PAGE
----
Ameriprise Financial Services, Inc. Member FINRA and SIPC.

Rethinking your 401(k)

For most Americans, an employer-based 401(k) is the primary vehicle used for retirement savings. While the pervasive wisdom is to put your savings on autopilot, doing so indefinitely could mean missing valuable opportunities to boost your retirement income. Check out these 5 retirement investment tips to help you maximize your 401(k).

1. Increase your retirement savings

Even if you choose to max out your pre-tax 401(k) contributions for the year, you could boost your savings by making after-tax contributions to your 401(k). While after-tax contributions do not decrease your taxable income, the investment earnings generated inside the 401(k) do compound on a tax-deferred basis.

2. Scrutinize your retirement investment options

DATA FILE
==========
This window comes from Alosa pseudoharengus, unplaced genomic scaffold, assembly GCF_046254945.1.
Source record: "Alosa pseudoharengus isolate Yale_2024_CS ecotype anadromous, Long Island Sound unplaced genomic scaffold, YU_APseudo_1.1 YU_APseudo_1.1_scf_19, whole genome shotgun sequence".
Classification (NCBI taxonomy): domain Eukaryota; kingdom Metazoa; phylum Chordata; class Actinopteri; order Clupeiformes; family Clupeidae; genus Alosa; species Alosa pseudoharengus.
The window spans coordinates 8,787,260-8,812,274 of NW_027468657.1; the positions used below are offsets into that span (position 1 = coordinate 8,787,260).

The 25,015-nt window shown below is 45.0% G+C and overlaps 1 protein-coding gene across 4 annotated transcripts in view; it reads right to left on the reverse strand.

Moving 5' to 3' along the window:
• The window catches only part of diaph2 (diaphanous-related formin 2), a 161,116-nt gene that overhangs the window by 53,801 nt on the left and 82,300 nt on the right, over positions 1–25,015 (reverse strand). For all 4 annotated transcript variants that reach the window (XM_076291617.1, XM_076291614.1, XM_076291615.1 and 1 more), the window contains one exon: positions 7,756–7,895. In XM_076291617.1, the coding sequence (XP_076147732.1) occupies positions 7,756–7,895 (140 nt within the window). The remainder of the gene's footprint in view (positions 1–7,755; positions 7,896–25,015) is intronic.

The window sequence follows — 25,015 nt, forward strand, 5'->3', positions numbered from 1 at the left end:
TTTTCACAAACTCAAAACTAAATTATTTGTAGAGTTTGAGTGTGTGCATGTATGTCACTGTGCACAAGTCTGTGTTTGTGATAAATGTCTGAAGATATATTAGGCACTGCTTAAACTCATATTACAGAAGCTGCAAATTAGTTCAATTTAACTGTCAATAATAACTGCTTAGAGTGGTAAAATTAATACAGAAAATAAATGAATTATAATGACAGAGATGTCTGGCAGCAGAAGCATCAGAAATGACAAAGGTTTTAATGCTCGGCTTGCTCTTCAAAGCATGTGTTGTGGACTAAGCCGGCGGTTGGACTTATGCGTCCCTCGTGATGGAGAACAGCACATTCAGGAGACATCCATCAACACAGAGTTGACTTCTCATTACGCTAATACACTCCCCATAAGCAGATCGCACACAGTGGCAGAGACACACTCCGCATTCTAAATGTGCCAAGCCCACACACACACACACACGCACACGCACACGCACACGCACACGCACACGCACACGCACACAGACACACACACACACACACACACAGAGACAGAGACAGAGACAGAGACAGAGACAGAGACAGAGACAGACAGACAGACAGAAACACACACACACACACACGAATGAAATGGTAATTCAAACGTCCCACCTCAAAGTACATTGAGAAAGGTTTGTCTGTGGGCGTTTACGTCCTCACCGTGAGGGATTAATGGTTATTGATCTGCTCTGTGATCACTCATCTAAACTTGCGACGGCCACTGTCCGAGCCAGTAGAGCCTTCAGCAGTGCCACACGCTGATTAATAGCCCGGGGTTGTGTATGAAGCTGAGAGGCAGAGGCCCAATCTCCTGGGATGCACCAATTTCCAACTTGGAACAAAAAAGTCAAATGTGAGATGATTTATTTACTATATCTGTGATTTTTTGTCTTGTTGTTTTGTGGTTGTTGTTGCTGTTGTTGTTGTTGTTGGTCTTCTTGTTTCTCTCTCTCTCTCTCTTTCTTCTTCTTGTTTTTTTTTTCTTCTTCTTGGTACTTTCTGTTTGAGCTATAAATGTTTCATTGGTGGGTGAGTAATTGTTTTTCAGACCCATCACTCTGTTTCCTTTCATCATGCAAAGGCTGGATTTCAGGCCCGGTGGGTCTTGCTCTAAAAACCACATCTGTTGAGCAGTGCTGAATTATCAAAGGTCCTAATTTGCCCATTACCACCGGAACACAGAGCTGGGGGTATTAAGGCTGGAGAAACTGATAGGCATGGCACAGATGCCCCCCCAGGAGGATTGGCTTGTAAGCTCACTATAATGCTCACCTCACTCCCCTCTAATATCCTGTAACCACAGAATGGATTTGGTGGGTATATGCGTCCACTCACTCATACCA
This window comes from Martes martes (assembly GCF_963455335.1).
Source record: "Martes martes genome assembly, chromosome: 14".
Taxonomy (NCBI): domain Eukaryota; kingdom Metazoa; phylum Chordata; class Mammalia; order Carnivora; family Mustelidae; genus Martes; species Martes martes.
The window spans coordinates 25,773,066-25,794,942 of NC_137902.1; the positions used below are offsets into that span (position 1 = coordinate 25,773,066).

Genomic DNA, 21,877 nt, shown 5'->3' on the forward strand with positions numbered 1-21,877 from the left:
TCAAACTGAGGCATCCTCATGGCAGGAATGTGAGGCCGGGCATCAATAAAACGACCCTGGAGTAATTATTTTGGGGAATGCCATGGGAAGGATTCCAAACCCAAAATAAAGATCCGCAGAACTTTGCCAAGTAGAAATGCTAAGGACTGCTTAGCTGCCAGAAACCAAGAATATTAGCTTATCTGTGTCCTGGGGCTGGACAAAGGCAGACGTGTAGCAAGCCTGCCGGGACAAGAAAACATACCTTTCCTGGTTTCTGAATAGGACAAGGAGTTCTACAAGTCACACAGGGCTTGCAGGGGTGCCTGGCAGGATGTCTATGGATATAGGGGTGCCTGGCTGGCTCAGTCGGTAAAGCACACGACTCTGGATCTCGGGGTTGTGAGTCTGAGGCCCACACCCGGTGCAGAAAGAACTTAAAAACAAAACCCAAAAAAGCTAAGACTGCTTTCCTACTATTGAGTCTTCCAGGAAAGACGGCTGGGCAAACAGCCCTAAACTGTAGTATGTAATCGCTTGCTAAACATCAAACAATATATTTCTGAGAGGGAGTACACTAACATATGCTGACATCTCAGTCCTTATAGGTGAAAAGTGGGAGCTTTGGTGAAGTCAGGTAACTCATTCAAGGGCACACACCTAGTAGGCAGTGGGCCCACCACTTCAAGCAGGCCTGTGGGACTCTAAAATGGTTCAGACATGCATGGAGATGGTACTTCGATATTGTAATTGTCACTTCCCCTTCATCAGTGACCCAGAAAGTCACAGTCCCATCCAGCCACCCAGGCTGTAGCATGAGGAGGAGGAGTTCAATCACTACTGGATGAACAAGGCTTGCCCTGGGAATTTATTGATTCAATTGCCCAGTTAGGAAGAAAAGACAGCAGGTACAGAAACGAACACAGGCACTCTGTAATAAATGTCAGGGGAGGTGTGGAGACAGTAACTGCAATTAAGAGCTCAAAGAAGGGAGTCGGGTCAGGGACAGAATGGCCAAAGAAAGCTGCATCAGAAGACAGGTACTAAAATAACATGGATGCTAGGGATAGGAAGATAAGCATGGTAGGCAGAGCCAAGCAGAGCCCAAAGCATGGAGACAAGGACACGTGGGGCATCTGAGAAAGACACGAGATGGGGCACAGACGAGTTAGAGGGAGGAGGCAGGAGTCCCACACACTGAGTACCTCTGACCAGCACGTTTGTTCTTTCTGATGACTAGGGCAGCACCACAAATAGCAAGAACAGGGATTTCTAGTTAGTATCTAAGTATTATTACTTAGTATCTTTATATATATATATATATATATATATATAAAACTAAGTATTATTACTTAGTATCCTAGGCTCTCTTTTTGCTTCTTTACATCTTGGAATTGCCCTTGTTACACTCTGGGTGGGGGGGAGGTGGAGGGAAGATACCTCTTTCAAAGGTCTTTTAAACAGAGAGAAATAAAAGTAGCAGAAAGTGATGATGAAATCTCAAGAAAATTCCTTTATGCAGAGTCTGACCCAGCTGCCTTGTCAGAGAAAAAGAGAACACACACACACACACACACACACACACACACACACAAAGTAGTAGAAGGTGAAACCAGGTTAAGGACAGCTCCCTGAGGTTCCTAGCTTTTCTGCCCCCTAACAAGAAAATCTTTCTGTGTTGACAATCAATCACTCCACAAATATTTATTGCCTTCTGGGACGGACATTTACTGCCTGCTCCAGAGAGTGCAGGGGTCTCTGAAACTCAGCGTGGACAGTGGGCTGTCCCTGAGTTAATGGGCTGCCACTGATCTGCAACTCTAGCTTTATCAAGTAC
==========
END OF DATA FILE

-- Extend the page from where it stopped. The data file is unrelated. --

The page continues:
Spend time understanding not only your 401(k) investment options, but how you want to allocate those funds. While some people prefer to use an age-appropriate mix of stocks and bonds in their retirement account, that may not be appropriate for others.

Some employer 401(k) plans also allow investing through a brokerage window, with more investment choices like individual stocks or exchange-traded funds. This may be a good option if you’re not satisfied with the fund choices based on your individual situation.

With all investment options, take a close look at the fees, as they can significantly affect investment growth over time.

3. Strategize future taxes

Those who earn too much to open a Roth IRA and anticipate an even higher income in retirement may want to consider a Roth 401(k) option to lower your future tax burden. As with a Roth IRA, you’ll be investing post-tax money, and you won’t be taxed when you withdraw funds at retirement as long as the withdrawal is a qualified distribution.